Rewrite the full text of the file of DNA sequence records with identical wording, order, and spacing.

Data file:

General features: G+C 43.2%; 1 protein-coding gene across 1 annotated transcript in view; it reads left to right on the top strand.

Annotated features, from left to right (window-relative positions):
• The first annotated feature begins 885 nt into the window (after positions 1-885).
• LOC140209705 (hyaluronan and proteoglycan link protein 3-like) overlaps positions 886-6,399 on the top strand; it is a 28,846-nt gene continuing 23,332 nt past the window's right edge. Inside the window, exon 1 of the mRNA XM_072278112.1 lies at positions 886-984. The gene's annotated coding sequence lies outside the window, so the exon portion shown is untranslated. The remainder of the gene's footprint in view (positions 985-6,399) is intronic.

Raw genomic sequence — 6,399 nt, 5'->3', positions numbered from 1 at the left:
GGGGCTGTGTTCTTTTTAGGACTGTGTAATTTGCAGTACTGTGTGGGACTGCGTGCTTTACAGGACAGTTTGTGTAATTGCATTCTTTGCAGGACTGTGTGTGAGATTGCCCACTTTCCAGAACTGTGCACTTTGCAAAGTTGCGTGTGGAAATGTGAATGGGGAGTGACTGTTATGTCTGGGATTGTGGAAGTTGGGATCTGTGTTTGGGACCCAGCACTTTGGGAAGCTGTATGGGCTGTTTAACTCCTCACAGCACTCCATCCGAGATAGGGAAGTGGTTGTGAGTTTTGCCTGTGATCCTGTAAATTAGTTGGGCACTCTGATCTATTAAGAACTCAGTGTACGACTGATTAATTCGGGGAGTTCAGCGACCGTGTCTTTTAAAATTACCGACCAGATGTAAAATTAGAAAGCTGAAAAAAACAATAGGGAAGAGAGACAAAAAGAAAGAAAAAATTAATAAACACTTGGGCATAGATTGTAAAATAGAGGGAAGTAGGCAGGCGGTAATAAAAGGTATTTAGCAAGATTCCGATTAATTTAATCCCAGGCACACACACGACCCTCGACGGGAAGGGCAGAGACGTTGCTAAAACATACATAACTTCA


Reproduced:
General features: G+C 43.2%; 1 protein-coding gene across 1 annotated transcript in view; it reads left to right on the top strand.

Annotated features, from left to right (window-relative positions):
• The first annotated feature begins 885 nt into the window (after positions 1-885).
• LOC140209705 (hyaluronan and proteoglycan link protein 3-like) overlaps positions 886-6,399 on the top strand; it is a 28,846-nt gene continuing 23,332 nt past the window's right edge. Inside the window, exon 1 of the mRNA XM_072278112.1 lies at positions 886-984. The gene's annotated coding sequence lies outside the window, so the exon portion shown is untranslated. The remainder of the gene's footprint in view (positions 985-6,399) is intronic.

Raw genomic sequence — 6,399 nt, 5'->3', positions numbered from 1 at the left:
GGGGCTGTGTTCTTTTTAGGACTGTGTAATTTGCAGTACTGTGTGGGACTGCGTGCTTTACAGGACAGTTTGTGTAATTGCATTCTTTGCAGGACTGTGTGTGAGATTGCCCACTTTCCAGAACTGTGCACTTTGCAAAGTTGCGTGTGGAAATGTGAATGGGGAGTGACTGTTATGTCTGGGATTGTGGAAGTTGGGATCTGTGTTTGGGACCCAGCACTTTGGGAAGCTGTATGGGCTGTTTAACTCCTCACAGCACTCCATCCGAGATAGGGAAGTGGTTGTGAGTTTTGCCTGTGATCCTGTAAATTAGTTGGGCACTCTGATCTATTAAGAACTCAGTGTACGACTGATTAATTCGGGGAGTTCAGCGACCGTGTCTTTTAAAATTACCGACCAGATGTAAAATTAGAAAGCTGAAAAAAACAATAGGGAAGAGAGACAAAAAGAAAGAAAAAATTAATAAACACTTGGGCATAGATTGTAAAATAGAGGGAAGTAGGCAGGCGGTAATAAAAGGTATTTAGCAAGATTCCGATTAATTTAATCCCAGGCACACACACGACCCTCGACGGGAAGGGCAGAGACGTTGCTAAAACATACATAACTTCA